Entertainment

Why Do We Have The Hollywood Sign?

The Hollywood sign is turning 100 and as an early gift it got a facelift. A crew used more than 400 gallons of paint to give the letters a fresh glow.

Why Do We Have The Hollywood Sign?
Chris Pizzello / AP
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It might be the most iconic sign in America.

But the nine letters, which — today — represent the glitz and glamour of the entertainment industry, were originally just a big billboard.

The year is 1923; Calvin Coolidge enters the White House; the Yankees play their first home game in the old Yankee Stadium, and TIME Magazine publishes its first issue.

Out West, Los Angeles is now the well-established movie capital of the world — with a perfect climate for shooting year-round, and America is movie-crazed. 

More than 40 million Americans went to the movies each week by 1920.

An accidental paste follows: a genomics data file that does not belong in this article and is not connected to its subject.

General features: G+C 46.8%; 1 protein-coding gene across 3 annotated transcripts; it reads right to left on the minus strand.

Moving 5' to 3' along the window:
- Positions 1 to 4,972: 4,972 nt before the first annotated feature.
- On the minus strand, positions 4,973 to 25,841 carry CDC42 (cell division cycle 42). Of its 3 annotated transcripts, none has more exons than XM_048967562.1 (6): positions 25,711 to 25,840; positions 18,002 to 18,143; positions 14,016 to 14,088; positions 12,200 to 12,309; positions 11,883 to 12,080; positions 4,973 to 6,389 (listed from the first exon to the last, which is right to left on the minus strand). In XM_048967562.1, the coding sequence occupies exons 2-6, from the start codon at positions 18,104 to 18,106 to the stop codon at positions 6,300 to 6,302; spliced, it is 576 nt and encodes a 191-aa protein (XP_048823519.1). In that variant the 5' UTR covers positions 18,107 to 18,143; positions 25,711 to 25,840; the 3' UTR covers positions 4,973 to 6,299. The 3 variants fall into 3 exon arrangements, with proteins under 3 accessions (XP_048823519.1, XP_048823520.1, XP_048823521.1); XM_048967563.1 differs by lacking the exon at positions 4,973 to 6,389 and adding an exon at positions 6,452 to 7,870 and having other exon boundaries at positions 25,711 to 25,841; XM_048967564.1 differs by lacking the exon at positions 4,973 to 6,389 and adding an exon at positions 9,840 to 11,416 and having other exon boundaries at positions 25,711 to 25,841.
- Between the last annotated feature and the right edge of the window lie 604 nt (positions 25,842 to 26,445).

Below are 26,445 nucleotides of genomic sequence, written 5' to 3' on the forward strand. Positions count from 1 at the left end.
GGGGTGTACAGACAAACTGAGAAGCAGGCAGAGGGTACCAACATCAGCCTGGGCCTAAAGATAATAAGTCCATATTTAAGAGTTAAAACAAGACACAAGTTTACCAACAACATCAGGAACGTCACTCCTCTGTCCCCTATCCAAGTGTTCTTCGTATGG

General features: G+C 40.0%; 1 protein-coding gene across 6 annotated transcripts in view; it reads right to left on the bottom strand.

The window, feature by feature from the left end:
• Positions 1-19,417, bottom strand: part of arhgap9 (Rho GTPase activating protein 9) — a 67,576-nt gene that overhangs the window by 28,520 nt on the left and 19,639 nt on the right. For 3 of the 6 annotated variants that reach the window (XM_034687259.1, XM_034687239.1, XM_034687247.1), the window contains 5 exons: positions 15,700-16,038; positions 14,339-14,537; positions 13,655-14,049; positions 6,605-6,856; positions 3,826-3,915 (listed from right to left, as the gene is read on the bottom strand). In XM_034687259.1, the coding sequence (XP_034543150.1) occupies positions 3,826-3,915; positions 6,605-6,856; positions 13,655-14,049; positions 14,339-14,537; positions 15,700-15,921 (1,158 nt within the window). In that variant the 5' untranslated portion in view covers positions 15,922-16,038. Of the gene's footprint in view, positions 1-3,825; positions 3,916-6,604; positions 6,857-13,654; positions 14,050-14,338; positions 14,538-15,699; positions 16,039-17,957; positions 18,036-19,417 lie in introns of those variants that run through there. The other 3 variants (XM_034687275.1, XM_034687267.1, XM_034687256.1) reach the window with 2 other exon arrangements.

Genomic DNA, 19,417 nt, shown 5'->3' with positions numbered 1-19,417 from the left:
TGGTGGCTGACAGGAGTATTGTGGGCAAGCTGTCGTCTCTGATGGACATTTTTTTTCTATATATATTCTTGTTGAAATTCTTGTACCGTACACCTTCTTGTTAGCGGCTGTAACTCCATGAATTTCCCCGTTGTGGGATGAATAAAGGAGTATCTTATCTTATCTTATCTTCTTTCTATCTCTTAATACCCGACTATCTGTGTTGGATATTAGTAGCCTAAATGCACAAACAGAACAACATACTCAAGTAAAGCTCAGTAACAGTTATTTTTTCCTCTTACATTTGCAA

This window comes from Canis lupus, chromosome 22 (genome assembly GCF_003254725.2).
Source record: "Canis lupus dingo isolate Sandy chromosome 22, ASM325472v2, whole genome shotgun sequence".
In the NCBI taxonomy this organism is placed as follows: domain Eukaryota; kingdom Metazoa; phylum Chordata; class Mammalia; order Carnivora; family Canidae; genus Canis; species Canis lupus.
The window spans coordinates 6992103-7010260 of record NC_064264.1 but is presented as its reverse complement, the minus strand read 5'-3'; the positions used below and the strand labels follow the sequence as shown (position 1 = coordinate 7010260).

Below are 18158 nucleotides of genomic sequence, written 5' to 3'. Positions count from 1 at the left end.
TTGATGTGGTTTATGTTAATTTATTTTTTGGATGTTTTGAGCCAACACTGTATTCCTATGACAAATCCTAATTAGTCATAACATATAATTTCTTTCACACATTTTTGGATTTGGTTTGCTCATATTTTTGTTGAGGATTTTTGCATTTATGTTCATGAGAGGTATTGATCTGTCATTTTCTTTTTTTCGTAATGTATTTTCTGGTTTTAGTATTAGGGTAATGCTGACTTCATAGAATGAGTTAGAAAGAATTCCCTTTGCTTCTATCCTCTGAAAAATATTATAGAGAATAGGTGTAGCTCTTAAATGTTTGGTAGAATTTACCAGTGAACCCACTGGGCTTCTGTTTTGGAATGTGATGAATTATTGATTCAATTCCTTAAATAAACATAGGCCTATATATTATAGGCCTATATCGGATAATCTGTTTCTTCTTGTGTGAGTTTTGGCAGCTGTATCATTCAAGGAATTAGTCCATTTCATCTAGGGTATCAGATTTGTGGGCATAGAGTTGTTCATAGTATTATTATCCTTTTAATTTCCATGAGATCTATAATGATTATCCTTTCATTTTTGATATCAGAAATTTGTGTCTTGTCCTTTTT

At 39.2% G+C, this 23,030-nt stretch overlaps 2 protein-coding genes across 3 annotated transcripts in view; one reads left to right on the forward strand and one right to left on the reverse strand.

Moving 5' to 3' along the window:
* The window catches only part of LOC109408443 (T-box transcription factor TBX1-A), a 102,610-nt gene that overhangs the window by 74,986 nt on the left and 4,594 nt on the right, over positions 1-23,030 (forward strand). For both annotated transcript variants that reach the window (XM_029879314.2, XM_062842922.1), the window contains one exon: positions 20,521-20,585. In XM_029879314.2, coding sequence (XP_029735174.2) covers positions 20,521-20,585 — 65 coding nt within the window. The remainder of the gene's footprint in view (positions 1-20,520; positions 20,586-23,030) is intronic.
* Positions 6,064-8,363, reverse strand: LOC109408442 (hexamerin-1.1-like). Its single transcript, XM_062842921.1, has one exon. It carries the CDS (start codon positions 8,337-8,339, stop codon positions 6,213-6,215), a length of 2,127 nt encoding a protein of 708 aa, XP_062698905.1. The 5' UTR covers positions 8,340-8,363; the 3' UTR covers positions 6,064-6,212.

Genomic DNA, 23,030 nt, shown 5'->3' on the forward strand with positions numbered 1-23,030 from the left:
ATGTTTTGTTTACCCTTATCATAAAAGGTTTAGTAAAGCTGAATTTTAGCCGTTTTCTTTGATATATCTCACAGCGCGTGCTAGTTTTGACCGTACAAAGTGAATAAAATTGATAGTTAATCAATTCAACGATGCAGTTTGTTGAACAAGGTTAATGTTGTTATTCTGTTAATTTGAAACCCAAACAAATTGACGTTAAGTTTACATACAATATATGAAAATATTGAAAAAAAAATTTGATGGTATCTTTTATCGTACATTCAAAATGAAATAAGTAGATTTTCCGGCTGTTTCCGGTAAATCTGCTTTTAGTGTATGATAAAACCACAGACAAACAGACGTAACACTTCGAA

As the industry grows, so does Los Angeles' population.

To take advantage, real-estate developers marketed the city's Hollywood town as "HollywoodLand," an upscale hillside community.

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Giant 50-feet high letters went up to advertise the new land development. 

4,020-watt light bulbs originally lit the sign and flashed its name.

The sign was meant to be a temporary advertisement, but it became ubiquitous with the town and its entertainment industry.

After years of decay, the city of Los Angeles took over the sign in the 1940s. It removed the lights and the "land" section, so that it better reflected the town and not the original housing development.

Decades later, after more decay, the city decided to rebuild the sign. 

Playboy founder Hugh Hefner hosted a gala where celebrities bid to sponsor the new letters, and in 1978 the city knocked down the sign and put new letters up.

It's gotten a few face lifts since then, including a fresh paint job ahead of its 100th birthday.

Today, the letters stand 45-feet tall and remain a symbol of a town where stars are born, and dreams are made: Hollywood.